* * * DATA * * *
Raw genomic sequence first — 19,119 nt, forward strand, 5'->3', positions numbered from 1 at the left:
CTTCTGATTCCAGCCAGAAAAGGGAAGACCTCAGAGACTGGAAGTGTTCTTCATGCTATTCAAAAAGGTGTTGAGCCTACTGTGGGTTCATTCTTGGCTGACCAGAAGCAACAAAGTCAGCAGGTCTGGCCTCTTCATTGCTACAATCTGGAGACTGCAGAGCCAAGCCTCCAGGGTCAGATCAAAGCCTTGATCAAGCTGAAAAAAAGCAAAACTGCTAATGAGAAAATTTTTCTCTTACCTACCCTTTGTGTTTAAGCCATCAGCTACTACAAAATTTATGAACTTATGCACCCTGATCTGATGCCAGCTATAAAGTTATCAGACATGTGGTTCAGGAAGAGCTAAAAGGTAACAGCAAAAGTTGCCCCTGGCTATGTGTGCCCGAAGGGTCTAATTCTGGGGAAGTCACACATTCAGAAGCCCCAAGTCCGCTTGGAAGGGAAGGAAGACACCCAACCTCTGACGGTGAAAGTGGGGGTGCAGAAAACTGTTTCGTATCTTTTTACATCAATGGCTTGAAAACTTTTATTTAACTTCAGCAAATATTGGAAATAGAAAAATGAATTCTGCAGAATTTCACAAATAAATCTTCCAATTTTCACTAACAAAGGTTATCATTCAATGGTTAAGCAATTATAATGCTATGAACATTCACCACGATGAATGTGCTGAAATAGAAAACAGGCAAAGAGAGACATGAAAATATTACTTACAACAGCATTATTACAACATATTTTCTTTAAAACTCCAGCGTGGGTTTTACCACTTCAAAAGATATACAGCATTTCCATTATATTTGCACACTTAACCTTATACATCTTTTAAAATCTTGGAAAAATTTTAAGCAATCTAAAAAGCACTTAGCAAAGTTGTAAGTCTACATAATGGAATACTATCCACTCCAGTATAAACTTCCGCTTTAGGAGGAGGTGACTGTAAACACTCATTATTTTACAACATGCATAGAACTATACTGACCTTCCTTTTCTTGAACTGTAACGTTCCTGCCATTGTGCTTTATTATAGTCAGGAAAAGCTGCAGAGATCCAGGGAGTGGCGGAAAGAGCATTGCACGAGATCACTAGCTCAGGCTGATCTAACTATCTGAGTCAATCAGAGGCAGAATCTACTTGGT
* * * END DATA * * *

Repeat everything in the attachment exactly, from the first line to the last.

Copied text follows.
Raw genomic sequence first — 19,119 nt, forward strand, 5'->3', positions numbered from 1 at the left:
CTTCTGATTCCAGCCAGAAAAGGGAAGACCTCAGAGACTGGAAGTGTTCTTCATGCTATTCAAAAAGGTGTTGAGCCTACTGTGGGTTCATTCTTGGCTGACCAGAAGCAACAAAGTCAGCAGGTCTGGCCTCTTCATTGCTACAATCTGGAGACTGCAGAGCCAAGCCTCCAGGGTCAGATCAAAGCCTTGATCAAGCTGAAAAAAAGCAAAACTGCTAATGAGAAAATTTTTCTCTTACCTACCCTTTGTGTTTAAGCCATCAGCTACTACAAAATTTATGAACTTATGCACCCTGATCTGATGCCAGCTATAAAGTTATCAGACATGTGGTTCAGGAAGAGCTAAAAGGTAACAGCAAAAGTTGCCCCTGGCTATGTGTGCCCGAAGGGTCTAATTCTGGGGAAGTCACACATTCAGAAGCCCCAAGTCCGCTTGGAAGGGAAGGAAGACACCCAACCTCTGACGGTGAAAGTGGGGGTGCAGAAAACTGTTTCGTATCTTTTTACATCAATGGCTTGAAAACTTTTATTTAACTTCAGCAAATATTGGAAATAGAAAAATGAATTCTGCAGAATTTCACAAATAAATCTTCCAATTTTCACTAACAAAGGTTATCATTCAATGGTTAAGCAATTATAATGCTATGAACATTCACCACGATGAATGTGCTGAAATAGAAAACAGGCAAAGAGAGACATGAAAATATTACTTACAACAGCATTATTACAACATATTTTCTTTAAAACTCCAGCGTGGGTTTTACCACTTCAAAAGATATACAGCATTTCCATTATATTTGCACACTTAACCTTATACATCTTTTAAAATCTTGGAAAAATTTTAAGCAATCTAAAAAGCACTTAGCAAAGTTGTAAGTCTACATAATGGAATACTATCCACTCCAGTATAAACTTCCGCTTTAGGAGGAGGTGACTGTAAACACTCATTATTTTACAACATGCATAGAACTATACTGACCTTCCTTTTCTTGAACTGTAACGTTCCTGCCATTGTGCTTTATTATAGTCAGGAAAAGCTGCAGAGATCCAGGGAGTGGCGGAAAGAGCATTGCACGAGATCACTAGCTCAGGCTGATCTAACTATCTGAGTCAATCAGAGGCAGAATCTACTTGGT